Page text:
RACINE — Aldermen received information Wednesday on a proposed 10-year capital improvement plan for the City of Racine, a plan which includes about $2.5 million in the short term for the demolition of the Machinery Row buildings, and at least $5 million in the long term to aid in the redevelopment of the old Uptown Theater.
Wednesday’s presentation, the first in the 2018 budget process, was limited to proposals for infrastructure and equipment spending.
That’s a shift from previous budgets that typically kicked off with a focus on the administration’s proposed operations spending.
As City Administrator Jim Palenick explained, there is an important reason for the shift.
“From a strategic standpoint, we are trying to look at some of those big-picture items; some of those longer-term strategic kind of decision points,” Palenick said. “As an older urban core community effectively constrained by any future ability to expand its boundaries through traditional, outward annexation, the only real chance that we have to thrive and prosper hinges on a willingness to reinvest … in proactive redevelopment.”
Although interim Mayor Dennis Wiser formally submitted his proposed 2018 operating budget to aldermen at the end of Wednesday’s Committee of the Whole meeting, the spending plan won’t be discussed until Monday when he delivers his formal budget address.
The final budget is slated to be approved on Nov. 7, the same day the new mayor takes office. State Rep. Cory Mason, D-Racine, and 6th District Alderman Sandy Weidner face off in Tuesday’s special mayoral election.
Weidner walks out
The meeting started about 20 minutes late as the committee struggled to achieve a quorum.
Weidner was initially present but left just after the meeting started, breaking that quorum for about 10 minutes until another alderman arrived.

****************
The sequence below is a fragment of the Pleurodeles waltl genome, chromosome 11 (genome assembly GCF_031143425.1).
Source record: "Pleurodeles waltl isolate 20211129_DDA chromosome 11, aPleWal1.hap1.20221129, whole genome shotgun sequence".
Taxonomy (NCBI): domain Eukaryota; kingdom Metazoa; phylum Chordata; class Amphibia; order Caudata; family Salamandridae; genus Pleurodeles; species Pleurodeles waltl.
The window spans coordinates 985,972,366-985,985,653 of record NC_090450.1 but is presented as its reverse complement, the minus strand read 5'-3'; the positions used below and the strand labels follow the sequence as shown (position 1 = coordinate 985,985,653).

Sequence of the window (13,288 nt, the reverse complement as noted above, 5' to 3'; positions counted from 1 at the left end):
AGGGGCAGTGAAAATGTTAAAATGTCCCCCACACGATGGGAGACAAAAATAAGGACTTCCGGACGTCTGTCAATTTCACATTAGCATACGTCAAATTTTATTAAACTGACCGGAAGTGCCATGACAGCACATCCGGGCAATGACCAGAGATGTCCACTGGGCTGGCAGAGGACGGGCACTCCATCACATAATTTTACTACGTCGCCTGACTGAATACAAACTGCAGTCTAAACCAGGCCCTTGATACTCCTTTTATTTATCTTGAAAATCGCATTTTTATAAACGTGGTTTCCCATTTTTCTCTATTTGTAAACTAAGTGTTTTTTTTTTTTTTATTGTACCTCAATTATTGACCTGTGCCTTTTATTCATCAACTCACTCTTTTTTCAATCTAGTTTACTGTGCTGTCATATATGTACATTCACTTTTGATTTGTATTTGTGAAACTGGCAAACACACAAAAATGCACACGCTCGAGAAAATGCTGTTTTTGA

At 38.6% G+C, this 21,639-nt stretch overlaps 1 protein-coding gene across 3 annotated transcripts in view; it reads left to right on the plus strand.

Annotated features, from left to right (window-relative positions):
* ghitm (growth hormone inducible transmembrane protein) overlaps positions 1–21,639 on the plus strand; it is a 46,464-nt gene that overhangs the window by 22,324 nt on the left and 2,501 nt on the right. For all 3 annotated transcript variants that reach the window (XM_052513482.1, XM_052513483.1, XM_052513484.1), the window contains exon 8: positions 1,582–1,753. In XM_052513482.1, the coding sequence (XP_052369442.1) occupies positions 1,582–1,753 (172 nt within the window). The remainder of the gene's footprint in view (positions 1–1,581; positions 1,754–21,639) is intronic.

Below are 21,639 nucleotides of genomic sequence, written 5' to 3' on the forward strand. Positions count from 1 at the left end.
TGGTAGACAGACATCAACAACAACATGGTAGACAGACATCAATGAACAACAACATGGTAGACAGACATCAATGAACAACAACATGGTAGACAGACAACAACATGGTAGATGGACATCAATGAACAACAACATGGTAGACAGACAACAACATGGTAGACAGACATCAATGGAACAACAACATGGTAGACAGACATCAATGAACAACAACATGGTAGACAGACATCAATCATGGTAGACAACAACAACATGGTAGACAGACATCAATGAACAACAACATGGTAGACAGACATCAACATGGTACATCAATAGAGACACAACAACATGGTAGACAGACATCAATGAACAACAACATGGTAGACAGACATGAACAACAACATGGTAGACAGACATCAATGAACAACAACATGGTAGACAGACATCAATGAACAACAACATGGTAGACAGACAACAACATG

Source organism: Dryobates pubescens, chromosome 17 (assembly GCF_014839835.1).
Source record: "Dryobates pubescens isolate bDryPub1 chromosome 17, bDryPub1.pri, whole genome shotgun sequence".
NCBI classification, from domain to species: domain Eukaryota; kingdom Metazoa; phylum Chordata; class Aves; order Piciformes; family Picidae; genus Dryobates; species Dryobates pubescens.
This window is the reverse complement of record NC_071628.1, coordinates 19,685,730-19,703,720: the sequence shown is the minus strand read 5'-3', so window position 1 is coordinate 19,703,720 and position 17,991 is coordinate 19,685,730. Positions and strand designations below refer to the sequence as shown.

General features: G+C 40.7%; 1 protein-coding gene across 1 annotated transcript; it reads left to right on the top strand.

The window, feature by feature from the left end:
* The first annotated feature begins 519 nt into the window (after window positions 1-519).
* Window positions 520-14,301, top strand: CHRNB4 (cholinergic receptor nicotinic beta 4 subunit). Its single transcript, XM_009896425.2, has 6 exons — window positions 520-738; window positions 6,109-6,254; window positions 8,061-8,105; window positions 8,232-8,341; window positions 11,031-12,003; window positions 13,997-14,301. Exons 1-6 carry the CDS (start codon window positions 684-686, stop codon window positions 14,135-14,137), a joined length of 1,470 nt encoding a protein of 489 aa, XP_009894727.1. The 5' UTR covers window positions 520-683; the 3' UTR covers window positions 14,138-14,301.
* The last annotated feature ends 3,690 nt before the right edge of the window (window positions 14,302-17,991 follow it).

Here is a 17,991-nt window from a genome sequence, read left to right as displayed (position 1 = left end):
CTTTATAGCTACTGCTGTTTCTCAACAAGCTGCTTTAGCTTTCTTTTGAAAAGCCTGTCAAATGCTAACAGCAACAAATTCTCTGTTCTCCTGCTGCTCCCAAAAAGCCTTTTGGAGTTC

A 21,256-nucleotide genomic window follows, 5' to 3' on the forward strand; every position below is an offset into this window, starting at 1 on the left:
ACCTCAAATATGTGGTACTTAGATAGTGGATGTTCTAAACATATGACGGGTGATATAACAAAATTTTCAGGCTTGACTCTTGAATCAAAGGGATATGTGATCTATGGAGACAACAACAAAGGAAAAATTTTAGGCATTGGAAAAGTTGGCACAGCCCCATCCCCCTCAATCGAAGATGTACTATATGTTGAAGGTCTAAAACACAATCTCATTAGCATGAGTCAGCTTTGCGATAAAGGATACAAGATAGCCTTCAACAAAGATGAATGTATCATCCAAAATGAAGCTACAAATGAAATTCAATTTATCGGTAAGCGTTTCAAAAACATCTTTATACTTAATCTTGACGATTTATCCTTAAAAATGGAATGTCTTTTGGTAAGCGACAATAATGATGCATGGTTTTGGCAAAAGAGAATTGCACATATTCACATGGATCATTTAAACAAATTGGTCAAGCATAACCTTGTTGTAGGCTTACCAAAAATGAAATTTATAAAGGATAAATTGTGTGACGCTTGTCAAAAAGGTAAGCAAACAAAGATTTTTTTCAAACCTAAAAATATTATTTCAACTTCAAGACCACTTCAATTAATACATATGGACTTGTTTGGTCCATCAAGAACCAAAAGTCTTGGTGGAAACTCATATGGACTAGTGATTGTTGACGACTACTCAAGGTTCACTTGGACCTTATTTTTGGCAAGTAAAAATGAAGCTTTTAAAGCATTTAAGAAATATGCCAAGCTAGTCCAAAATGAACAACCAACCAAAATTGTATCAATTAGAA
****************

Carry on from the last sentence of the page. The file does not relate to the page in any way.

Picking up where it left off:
Weidner later said she decided to leave the meeting after she said she heard the committee chairman, Alderman Q.A. Shakoor II, say aldermen would be “gaveled down” if they asked questions about anything other than numbers.
“The purpose of going to a committee meeting is so you can have some discussion and debate about a budget,” Weidner said.
A call made to Shakoor to verify that he had made the gavel statement was not returned by late Wednesday night; neither were calls made to two other aldermen.
As it turned out, only two aldermen asked questions about the presentation Wednesday: 7th District Alderman Ray DeHahn, who asked for a clarification about a road project; and 9th District Alderman Terry McCarthy, who asked about the Uptown theater project and later about the city’s annual borrowing.
Discussing some of the bigger-ticket items in the CIP, Palenick noted the plan includes the full $55 million for the proposed Downtown event center, budgeted for next year.
Both mayoral candidates remain opposed to the plan, but Palenick has said that budgeting for the project is just like anything else in the CIP: a proposal.
In a resolution passed earlier this year, aldermen decreed the city would have to accomplish multiple tasks — among them finding a private-sector developer to build a hotel and securing a tenant agreement with a United States Hockey League team — before the City Council and the Redevelopment Authority would agree to move forward with the project.
As for $6.1 million proposed for the former Machinery Row — a project the city is now calling the Water Street Redevelopment — roughly $2.5 million would cover the proposed demolition of the site’s properties and another $3.3 million is devoted to continued work on the river walk promenade and the seawall.
The proposed CIP also earmarks $30 million to be spent in 2020 for a new public safety building.
Wednesday’s presentation also included an overview of the city’s intergovernmental revenue account, which Palenick explained the city hopes to use more aggressively and strategically in the coming years.
Funded by money Racine receives each year from neighboring communities via the sewer service agreement, the intergovernmental revenue, or IG fund, is intended to help Racine spark development within its borders.
A goal, said Palenick, is not to use the funds in a “hap-hazard, pay-as-you-go manner” but in very strategic way that will allow the city to get the most out of the money.
The IG fund expires in 2032, but funds are budgeted through 2033, because the city projects to have roughly $1.2 million left over after it expires.
The biggest yearly expense budgeted for the IG fund covers debt service for the proposed event center, with between $800,000 and $1 million budgeted annually through 2033, for a total of $12.8 million.
The second-largest expense is $6.2 million in debt service for the revitalization of the historic Uptown theater, spread out from 2021-2032.